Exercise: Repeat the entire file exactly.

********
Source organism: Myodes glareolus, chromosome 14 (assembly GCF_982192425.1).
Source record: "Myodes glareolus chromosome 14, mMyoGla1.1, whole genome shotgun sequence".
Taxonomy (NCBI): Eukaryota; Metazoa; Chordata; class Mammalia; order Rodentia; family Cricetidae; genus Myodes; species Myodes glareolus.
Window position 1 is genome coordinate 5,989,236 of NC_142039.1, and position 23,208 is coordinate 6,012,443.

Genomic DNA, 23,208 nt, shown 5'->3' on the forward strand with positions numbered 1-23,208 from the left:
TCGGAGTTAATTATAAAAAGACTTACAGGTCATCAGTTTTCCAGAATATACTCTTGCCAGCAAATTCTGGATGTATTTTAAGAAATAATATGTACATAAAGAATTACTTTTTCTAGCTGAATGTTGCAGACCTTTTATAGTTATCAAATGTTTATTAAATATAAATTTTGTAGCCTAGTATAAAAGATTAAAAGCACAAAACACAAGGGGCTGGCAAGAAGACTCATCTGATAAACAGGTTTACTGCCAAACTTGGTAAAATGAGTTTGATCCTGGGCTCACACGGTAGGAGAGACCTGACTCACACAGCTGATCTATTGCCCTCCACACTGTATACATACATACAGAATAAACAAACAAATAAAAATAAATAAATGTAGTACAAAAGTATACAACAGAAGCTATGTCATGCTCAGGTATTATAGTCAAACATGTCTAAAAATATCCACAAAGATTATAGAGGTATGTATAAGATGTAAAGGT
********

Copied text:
Source organism: Myodes glareolus, chromosome 14 (assembly GCF_982192425.1).
Source record: "Myodes glareolus chromosome 14, mMyoGla1.1, whole genome shotgun sequence".
Taxonomy (NCBI): Eukaryota; Metazoa; Chordata; class Mammalia; order Rodentia; family Cricetidae; genus Myodes; species Myodes glareolus.
Window position 1 is genome coordinate 5,989,236 of NC_142039.1, and position 23,208 is coordinate 6,012,443.

Genomic DNA, 23,208 nt, shown 5'->3' on the forward strand with positions numbered 1-23,208 from the left:
TCGGAGTTAATTATAAAAAGACTTACAGGTCATCAGTTTTCCAGAATATACTCTTGCCAGCAAATTCTGGATGTATTTTAAGAAATAATATGTACATAAAGAATTACTTTTTCTAGCTGAATGTTGCAGACCTTTTATAGTTATCAAATGTTTATTAAATATAAATTTTGTAGCCTAGTATAAAAGATTAAAAGCACAAAACACAAGGGGCTGGCAAGAAGACTCATCTGATAAACAGGTTTACTGCCAAACTTGGTAAAATGAGTTTGATCCTGGGCTCACACGGTAGGAGAGACCTGACTCACACAGCTGATCTATTGCCCTCCACACTGTATACATACATACAGAATAAACAAACAAATAAAAATAAATAAATGTAGTACAAAAGTATACAACAGAAGCTATGTCATGCTCAGGTATTATAGTCAAACATGTCTAAAAATATCCACAAAGATTATAGAGGTATGTATAAGATGTAAAGGT